The girl sought something for which she knew no name. Tonight, he hoped only that she would find it. Tonight, the fire in her eyes was brighter than ever before, and the strong stone of the walls did not flinch, though outside the crowds were bold and uncivil with the volume of their drinking and their laughter. It was quiet here, and the ceiling was high and lost in shadow. There were no lamps on the upper levels, for the books there preferred the dark, and so the weight of the night weaved through every second that passed and made it as pretty as a cloud of whispering moths. He would miss the moths; they would find their way to the Edge sometimes, and tickle the hair of his ears. They would sit upon his shoulder and gaze with him upon the sunrise, and he would sing to them in so strong and deep a voice so as to keep them fixed with wonder, until the weeks grew old and their bodies went limp and were lost. The Watcher knew death, and it saddened him, for he had no eyes that could glimpse the realms Beyond, and so he fixed upon the face of the girl Minora, so that her face would never be lost.

It was with this task that he busied himself, when he became aware of footsteps down the hall. Footsteps he knew, which would be inaudible to the mortal ears of the girl scholar. Upon hearing them, he turned, and the eyes that met him were black and deeper than the deepest seas. Men who stared for hours into the stars came away with a feeling of subdued awe, a loss for words only explainable with the idea that the black infinity had stolen a piece of their soul, so that it would drift apart from the body and into the unseen light. These eyes were like that, but they inspired no pleasure and their effect was instantaneous and certain. The Watcher, who had stood at the end of empires and the birth of gods, shivered where he stood.

"Watcher," said the god, and his voice was soft and low.

The Watcher grimaced, and hid it with a scowl. "Godling," he replied. "Scurry back to your palace in the clouds. I have no wish for company."

"This I know. And, in knowing, I wonder at a question." The god's lip curled cruelly into a half-smile. "Surely, for solitude, your perch in the clouds would serve better than the most populous city on the Sphere? Perhaps it is some wisdom too great for me to grasp, lowly immortal that I am." And he gazed with interest into the eyes of the Watcher, who averted his eyes with a pang of angry shame.

"I do not answer to you."

"True, but those you answer to are such unfortunate company. We task you with one thing, o Khavantos, and that is the vigilance over all that is good and natural in the world. And now, when that dominion grows ever smaller, and the nights grow darker and cold, I find you holed in a prison of stone, shirking your duty. Does the frost chill the Watcher's mighty bones? Shall I commission a bonfire to warm your hands in the evenings?"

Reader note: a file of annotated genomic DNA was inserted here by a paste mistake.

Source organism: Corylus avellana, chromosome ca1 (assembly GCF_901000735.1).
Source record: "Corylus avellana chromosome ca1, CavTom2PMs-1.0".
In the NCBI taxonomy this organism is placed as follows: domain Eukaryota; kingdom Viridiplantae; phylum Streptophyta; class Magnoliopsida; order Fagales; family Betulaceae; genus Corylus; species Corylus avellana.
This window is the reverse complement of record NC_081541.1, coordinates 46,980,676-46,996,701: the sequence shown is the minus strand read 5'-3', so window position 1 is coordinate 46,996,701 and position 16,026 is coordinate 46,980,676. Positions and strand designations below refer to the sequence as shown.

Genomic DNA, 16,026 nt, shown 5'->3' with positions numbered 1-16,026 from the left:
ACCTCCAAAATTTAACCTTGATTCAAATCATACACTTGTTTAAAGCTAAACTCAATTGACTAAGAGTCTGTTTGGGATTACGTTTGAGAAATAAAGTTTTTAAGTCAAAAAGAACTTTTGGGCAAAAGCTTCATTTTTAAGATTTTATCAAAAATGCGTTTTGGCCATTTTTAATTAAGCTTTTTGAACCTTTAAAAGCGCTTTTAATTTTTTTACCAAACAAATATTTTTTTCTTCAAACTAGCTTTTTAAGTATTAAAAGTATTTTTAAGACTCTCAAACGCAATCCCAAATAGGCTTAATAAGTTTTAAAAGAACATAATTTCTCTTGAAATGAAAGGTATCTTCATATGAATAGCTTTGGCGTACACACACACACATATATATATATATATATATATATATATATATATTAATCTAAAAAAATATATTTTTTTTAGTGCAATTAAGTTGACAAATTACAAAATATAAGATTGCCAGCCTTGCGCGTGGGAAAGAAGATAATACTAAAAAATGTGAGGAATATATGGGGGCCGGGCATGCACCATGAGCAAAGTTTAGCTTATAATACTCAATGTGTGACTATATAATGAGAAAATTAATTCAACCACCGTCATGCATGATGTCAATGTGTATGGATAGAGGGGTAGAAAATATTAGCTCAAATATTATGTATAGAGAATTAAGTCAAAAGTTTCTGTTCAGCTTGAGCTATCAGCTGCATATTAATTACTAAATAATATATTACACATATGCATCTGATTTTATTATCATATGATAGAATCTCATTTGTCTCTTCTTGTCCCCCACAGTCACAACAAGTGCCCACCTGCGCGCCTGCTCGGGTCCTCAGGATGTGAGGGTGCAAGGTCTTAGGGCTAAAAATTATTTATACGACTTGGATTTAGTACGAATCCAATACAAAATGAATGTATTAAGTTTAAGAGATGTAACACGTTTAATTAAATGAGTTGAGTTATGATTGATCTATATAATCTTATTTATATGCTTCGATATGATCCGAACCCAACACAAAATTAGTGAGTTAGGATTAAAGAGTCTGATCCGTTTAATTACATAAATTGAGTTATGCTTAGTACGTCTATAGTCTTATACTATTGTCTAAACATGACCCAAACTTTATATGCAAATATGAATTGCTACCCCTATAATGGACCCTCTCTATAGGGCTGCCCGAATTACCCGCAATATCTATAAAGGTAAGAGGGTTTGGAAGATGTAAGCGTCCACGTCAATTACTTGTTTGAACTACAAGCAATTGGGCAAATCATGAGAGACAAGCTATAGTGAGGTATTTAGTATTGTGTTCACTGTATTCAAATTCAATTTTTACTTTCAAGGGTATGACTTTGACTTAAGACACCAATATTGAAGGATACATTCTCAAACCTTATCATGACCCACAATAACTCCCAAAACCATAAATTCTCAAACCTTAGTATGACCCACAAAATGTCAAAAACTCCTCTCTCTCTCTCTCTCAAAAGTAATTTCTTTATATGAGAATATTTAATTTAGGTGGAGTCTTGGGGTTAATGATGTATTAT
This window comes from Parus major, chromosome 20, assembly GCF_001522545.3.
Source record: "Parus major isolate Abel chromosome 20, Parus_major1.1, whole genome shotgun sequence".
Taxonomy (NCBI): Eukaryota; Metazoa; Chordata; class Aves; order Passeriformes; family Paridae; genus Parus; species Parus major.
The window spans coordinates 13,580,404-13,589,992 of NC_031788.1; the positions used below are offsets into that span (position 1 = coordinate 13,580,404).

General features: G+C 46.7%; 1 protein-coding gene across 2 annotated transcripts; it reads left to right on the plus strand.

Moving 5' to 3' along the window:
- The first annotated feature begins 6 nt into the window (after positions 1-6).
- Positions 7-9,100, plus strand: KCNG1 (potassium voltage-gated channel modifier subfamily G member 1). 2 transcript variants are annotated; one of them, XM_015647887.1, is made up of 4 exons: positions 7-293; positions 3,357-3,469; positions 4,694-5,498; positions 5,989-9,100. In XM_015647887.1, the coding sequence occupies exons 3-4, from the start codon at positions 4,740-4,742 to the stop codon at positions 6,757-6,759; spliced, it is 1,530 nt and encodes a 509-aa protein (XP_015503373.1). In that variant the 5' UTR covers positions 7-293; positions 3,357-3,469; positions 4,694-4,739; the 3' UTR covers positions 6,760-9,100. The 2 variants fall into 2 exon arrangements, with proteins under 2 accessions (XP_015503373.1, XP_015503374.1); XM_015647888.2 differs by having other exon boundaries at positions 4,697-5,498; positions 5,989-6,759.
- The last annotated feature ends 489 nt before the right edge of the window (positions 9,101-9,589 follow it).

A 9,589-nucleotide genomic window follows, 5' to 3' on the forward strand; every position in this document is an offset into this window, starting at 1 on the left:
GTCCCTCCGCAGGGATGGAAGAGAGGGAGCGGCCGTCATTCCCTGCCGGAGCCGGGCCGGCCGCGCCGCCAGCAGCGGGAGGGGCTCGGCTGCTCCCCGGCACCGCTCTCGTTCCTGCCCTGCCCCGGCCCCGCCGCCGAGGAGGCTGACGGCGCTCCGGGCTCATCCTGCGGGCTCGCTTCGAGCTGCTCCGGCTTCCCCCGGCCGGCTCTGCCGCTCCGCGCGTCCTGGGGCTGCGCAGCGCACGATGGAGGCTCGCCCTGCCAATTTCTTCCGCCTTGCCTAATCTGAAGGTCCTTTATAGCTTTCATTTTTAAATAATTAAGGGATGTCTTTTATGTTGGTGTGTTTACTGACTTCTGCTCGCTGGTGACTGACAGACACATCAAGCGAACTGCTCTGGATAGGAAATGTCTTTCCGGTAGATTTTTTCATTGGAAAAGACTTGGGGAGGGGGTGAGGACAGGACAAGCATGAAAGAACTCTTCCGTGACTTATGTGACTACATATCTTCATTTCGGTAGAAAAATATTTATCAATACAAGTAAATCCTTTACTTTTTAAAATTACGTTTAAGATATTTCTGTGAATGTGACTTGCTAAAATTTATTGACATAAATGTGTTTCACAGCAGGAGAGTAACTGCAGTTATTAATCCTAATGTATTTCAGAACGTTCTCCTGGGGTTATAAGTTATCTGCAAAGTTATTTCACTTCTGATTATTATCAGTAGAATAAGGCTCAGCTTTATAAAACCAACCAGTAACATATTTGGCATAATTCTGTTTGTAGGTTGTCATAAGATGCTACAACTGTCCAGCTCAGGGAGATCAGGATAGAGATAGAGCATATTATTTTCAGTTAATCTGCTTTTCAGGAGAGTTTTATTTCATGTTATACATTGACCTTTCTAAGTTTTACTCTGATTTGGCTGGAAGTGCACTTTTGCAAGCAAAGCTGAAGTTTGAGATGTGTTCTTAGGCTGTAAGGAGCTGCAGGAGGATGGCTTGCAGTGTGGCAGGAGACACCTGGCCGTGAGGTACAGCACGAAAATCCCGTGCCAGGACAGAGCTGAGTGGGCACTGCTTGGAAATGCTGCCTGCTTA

"The world of Men is falling," said the Watcher. "I will watch what I have interest in watching."

"No thing in the world is certain. It is your negligence that sets the future in stone."

The Watcher did not answer. He was watching Minora, sweet Minora, who he had first encountered over the dirt of her uncle's grave, clutching the violets grown in the old man's garden and wiping the tears from her eyes.

"I did not come to preach, my friend," said the god in companionable tones. "May I sit?" He paused, but there was again only silence in reply. With a shrug, he conjured a mighty throne, adorned with sigils and coarse iron, and sat with a sigh of contentment. "Where were you?" He began again. "All those months we searched for you, but you had gone. And now we find you here -- you weren't here, were you? All alone among the scrolls, brooding and sorry?"

"I am not alone."

"We know that the Veil clouds even your sight, Khavantos. I suppose it must be frustrating."

"Maddening," said the Watcher softly, his fist clenching around the mail of his gauntlets. "But I do not mind it."

"It is not of our world."

"I do not mind it."

"Not of any world, to tell the truth. Not before nor after the life we know, not the shifting realms of dreams or shadow. None can pierce it, mighty Watcher, though many have tried." The god paused a moment, then waved his hand through the air with a flippant gesture. "Still, you cannot lose faith so easily. You have your work, the gods have theirs. I come to you on orders of our Lord, Watcher, and he demands you return to your post."

The Watcher cocked his head to one side, being careful to maintain his sight of Minora. "I do not answer to your Lord, either. How can he be our Lord, godling, if I am not his servant? If anything, we are equals, and I am so much older than He."

"The Aenselar were old," said the god, atop his burnished throne, "and yet we killed them in great numbers, and sent the others to the darkness. Do not speak so impudently of age, Watcher, lest the sword of the gods swing freely once more."

The notes of his speech rung soundly in the air, and lingered long after the tongue grew silent. It was impressive, spoken in a Voice that had sent kings to their knees in awe. But it was received with silence.